TOKYO (The Japan News/ANN) — The eligibility standards for Japanese-language schools that accept foreign students with an eye to increase the average attendance rate of students to at least 70 percent will be toughened.
The government will toughen the eligibility standards for Japanese-language schools that accept foreign students with an eye to increasing the average attendance rate of students to at least 70 percent.
The Immigration Services Agency aims to improve the quality of education for foreign students and strengthen enrollment management of the Japanese-language schools by revising criteria that will be effective on Sept. 1.
The move comes as some Japanese language schools enroll many foreign students whose purpose is to work in Japan, recording the students as having completed the courses despite their poor Japanese-language ability.
Under the new standards, the schools will be required to report to the Immigration Bureau about the part-time jobs of students whose monthly attendance rate is less than 50 percent.
The requirement for the average attendance rate of students will be revised from the current 50 percent or more in a month to 70 percent or more over a period of six months. Schools failing to meet this requirement will not be allowed to accept new foreign students.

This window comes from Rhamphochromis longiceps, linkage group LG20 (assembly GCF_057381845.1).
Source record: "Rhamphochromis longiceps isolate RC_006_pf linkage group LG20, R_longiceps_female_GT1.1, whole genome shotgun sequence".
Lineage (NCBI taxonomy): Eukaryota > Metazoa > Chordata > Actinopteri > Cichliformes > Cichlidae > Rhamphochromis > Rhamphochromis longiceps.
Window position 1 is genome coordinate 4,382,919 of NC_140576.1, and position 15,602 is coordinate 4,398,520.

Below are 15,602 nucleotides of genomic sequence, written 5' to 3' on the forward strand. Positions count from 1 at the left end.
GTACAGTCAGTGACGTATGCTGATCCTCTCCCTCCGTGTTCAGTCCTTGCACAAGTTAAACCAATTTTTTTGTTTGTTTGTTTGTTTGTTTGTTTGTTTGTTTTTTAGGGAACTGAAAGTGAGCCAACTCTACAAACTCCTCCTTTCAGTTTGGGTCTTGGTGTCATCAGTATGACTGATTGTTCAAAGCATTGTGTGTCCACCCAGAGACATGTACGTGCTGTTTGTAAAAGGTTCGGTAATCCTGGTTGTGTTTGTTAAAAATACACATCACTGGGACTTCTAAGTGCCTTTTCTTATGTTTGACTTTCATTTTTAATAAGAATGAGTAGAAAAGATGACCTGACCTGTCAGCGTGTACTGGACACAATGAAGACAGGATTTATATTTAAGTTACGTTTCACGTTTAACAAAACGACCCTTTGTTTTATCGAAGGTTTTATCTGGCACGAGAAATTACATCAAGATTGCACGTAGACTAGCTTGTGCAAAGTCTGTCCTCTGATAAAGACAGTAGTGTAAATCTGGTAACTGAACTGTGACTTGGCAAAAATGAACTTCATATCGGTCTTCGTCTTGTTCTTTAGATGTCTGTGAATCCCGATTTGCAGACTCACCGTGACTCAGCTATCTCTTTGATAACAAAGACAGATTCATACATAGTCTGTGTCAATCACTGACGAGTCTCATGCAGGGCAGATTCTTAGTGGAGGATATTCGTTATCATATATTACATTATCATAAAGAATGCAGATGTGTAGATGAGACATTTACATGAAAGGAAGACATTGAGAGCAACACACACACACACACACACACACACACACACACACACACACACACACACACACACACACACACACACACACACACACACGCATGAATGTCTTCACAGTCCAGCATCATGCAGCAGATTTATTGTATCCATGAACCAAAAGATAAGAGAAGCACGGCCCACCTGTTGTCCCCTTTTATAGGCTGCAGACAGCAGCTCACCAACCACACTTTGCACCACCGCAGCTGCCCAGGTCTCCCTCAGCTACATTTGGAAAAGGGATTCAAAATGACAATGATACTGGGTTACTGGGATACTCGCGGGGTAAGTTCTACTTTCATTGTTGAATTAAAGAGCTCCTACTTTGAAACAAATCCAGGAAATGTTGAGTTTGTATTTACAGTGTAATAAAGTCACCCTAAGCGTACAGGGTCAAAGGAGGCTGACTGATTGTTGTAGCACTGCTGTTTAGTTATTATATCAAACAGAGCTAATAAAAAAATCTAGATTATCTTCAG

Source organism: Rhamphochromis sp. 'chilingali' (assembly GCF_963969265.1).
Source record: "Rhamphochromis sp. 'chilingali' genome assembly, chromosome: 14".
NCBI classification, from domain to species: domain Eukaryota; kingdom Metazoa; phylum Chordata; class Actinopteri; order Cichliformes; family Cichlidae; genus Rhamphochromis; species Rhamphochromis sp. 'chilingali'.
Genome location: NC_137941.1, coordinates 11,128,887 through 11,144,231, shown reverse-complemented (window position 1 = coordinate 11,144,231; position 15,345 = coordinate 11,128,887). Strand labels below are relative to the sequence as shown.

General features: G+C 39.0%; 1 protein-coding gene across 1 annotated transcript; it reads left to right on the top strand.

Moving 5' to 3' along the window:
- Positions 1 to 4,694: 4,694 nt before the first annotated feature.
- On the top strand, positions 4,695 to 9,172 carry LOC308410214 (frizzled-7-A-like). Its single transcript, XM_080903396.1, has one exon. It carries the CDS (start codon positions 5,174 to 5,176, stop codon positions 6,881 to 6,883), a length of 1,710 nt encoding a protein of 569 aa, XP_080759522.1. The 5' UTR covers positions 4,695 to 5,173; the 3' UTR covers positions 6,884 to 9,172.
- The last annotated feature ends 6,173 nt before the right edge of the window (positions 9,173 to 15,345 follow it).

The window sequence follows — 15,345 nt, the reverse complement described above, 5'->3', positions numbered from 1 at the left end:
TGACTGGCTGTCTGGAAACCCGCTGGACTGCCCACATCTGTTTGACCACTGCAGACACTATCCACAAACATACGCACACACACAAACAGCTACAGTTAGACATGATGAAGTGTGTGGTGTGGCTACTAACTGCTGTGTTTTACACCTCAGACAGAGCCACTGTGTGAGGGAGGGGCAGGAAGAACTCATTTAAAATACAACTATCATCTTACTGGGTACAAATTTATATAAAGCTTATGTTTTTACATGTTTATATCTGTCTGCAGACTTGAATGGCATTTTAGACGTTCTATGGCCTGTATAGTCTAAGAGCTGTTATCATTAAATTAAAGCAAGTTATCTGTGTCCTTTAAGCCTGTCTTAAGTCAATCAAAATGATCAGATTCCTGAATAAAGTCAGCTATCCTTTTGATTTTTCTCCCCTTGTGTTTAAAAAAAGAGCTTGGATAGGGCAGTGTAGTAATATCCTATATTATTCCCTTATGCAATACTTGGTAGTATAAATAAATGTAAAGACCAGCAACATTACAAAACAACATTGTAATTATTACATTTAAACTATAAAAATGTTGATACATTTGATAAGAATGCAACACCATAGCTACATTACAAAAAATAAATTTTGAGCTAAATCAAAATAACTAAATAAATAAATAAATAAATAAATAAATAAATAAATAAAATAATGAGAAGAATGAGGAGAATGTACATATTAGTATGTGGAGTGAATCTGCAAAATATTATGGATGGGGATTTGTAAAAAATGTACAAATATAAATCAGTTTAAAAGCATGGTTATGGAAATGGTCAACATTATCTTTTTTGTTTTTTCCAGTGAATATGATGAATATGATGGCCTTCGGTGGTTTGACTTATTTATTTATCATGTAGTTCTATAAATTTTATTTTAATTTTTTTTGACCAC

The government also requires that at least 70 percent of students who complete courses must proceed to universities or colleges, change their residence status to “specified skilled worker,” or pass a certain level of the Japanese Language Proficiency Test.
The schools also will not be allowed to accept foreign students if the schools fail to meet the 70 percent requirement for three straight years.
If the rate of students who stay illegally in Japan, have their extension permit turned down, or have their resident status revoked reaches 5 percent, the school status will be downgraded to “unsuitable school.”
Should the situation continue for three years, the school will be banned from accepting foreign students.